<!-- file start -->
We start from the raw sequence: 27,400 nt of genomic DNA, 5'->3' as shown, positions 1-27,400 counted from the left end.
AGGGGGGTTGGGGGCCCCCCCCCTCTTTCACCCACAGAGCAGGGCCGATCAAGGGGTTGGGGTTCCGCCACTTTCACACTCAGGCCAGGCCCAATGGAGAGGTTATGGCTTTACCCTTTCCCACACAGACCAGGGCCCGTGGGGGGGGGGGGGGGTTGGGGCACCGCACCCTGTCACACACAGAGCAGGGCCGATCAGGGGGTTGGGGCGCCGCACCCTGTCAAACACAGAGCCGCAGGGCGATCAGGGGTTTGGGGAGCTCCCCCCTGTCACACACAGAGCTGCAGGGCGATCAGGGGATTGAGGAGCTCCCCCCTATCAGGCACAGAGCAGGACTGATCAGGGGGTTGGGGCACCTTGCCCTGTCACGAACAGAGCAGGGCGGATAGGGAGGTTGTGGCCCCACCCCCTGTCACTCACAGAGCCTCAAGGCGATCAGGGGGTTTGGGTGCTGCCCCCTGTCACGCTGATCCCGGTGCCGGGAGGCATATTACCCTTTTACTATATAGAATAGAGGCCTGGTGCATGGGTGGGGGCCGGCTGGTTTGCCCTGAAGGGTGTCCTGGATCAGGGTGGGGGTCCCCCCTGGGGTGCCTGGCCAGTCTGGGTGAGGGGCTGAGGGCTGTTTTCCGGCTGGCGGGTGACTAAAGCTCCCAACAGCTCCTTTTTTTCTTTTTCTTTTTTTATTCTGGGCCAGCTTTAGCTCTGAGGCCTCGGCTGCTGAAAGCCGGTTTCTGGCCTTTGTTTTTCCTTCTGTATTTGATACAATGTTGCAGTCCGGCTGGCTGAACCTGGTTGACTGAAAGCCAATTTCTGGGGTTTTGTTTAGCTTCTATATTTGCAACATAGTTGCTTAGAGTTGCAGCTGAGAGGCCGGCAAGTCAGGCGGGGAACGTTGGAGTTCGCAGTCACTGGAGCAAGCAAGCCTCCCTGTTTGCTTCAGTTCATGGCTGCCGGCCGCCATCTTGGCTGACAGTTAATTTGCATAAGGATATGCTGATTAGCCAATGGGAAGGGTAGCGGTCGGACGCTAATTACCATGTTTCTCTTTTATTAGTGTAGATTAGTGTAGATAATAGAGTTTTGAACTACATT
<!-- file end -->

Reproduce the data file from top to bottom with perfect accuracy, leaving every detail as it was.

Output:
We start from the raw sequence: 27,400 nt of genomic DNA, 5'->3' as shown, positions 1-27,400 counted from the left end.
AGGGGGGTTGGGGGCCCCCCCCCTCTTTCACCCACAGAGCAGGGCCGATCAAGGGGTTGGGGTTCCGCCACTTTCACACTCAGGCCAGGCCCAATGGAGAGGTTATGGCTTTACCCTTTCCCACACAGACCAGGGCCCGTGGGGGGGGGGGGGGGTTGGGGCACCGCACCCTGTCACACACAGAGCAGGGCCGATCAGGGGGTTGGGGCGCCGCACCCTGTCAAACACAGAGCCGCAGGGCGATCAGGGGTTTGGGGAGCTCCCCCCTGTCACACACAGAGCTGCAGGGCGATCAGGGGATTGAGGAGCTCCCCCCTATCAGGCACAGAGCAGGACTGATCAGGGGGTTGGGGCACCTTGCCCTGTCACGAACAGAGCAGGGCGGATAGGGAGGTTGTGGCCCCACCCCCTGTCACTCACAGAGCCTCAAGGCGATCAGGGGGTTTGGGTGCTGCCCCCTGTCACGCTGATCCCGGTGCCGGGAGGCATATTACCCTTTTACTATATAGAATAGAGGCCTGGTGCATGGGTGGGGGCCGGCTGGTTTGCCCTGAAGGGTGTCCTGGATCAGGGTGGGGGTCCCCCCTGGGGTGCCTGGCCAGTCTGGGTGAGGGGCTGAGGGCTGTTTTCCGGCTGGCGGGTGACTAAAGCTCCCAACAGCTCCTTTTTTTCTTTTTCTTTTTTTATTCTGGGCCAGCTTTAGCTCTGAGGCCTCGGCTGCTGAAAGCCGGTTTCTGGCCTTTGTTTTTCCTTCTGTATTTGATACAATGTTGCAGTCCGGCTGGCTGAACCTGGTTGACTGAAAGCCAATTTCTGGGGTTTTGTTTAGCTTCTATATTTGCAACATAGTTGCTTAGAGTTGCAGCTGAGAGGCCGGCAAGTCAGGCGGGGAACGTTGGAGTTCGCAGTCACTGGAGCAAGCAAGCCTCCCTGTTTGCTTCAGTTCATGGCTGCCGGCCGCCATCTTGGCTGACAGTTAATTTGCATAAGGATATGCTGATTAGCCAATGGGAAGGGTAGCGGTCGGACGCTAATTACCATGTTTCTCTTTTATTAGTGTAGATTAGTGTAGATAATAGAGTTTTGAACTACATT